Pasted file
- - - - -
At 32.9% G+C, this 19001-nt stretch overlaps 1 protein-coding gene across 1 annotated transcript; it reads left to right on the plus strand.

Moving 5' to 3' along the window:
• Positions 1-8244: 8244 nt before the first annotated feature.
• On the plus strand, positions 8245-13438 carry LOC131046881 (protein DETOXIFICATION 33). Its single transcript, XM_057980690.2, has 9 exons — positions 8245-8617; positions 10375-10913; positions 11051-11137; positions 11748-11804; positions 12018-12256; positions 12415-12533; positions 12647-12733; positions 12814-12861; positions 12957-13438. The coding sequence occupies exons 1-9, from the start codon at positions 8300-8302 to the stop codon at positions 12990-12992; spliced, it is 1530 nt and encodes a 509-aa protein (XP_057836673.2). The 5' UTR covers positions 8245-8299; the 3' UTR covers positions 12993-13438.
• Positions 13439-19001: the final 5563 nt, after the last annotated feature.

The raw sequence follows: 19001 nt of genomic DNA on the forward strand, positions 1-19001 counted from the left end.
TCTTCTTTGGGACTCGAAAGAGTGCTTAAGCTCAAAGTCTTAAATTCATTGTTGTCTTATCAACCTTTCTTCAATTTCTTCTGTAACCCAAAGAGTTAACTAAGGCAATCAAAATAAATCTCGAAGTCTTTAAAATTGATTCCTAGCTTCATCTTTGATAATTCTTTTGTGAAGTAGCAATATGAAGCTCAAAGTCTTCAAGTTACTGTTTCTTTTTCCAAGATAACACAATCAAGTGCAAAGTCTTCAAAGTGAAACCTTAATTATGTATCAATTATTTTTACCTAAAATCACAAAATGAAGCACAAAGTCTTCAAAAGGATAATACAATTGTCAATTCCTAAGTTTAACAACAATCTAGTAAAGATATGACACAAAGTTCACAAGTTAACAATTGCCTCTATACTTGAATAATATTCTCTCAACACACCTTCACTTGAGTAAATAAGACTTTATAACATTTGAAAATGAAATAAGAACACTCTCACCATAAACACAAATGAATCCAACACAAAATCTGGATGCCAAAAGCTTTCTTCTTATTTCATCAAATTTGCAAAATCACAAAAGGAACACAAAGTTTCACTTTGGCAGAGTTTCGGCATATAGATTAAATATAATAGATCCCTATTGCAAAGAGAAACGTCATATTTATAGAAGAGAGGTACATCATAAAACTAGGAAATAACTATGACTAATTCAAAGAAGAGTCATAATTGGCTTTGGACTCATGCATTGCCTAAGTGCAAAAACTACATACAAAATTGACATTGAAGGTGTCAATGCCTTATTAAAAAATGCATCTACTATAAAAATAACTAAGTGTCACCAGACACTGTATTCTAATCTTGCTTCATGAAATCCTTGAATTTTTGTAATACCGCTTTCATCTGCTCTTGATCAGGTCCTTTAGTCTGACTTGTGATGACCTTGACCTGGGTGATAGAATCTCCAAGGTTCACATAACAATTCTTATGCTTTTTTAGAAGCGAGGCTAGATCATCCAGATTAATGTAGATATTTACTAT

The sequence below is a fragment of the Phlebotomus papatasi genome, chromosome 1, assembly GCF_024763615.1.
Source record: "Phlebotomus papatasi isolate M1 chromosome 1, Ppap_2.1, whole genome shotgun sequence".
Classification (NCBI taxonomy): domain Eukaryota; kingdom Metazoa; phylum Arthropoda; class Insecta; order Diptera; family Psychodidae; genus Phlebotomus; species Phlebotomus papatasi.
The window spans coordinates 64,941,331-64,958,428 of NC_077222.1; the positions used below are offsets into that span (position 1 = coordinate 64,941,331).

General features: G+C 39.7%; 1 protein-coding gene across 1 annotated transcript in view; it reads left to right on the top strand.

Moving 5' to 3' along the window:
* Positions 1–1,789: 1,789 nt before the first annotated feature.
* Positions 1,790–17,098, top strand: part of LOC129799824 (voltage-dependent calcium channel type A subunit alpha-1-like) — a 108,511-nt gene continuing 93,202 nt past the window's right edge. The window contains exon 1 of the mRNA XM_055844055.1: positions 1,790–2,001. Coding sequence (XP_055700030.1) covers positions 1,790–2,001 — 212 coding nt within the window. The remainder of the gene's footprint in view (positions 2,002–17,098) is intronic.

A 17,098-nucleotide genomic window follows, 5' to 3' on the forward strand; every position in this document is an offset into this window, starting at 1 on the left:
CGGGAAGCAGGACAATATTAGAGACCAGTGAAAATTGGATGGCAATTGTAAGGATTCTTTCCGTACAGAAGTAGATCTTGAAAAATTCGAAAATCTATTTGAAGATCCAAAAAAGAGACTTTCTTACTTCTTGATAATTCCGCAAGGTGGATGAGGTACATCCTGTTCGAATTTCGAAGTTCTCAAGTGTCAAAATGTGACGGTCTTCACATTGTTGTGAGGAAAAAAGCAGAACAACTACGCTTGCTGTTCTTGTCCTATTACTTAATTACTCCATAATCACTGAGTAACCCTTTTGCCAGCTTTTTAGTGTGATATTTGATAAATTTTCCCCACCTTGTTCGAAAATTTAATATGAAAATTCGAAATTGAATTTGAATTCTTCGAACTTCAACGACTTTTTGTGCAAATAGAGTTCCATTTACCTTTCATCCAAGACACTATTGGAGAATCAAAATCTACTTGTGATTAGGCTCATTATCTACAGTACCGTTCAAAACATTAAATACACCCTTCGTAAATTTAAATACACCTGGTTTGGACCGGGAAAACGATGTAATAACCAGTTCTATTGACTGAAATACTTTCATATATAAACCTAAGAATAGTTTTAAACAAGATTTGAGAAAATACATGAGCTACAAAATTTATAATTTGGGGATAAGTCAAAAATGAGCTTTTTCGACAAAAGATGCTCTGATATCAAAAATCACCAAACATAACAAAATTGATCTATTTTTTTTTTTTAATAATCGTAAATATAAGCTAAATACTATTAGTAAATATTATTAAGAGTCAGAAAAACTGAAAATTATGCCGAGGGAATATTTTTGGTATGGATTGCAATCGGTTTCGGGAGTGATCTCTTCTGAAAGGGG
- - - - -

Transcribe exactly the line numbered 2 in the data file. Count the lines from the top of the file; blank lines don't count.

Moving 5' to 3' along the window: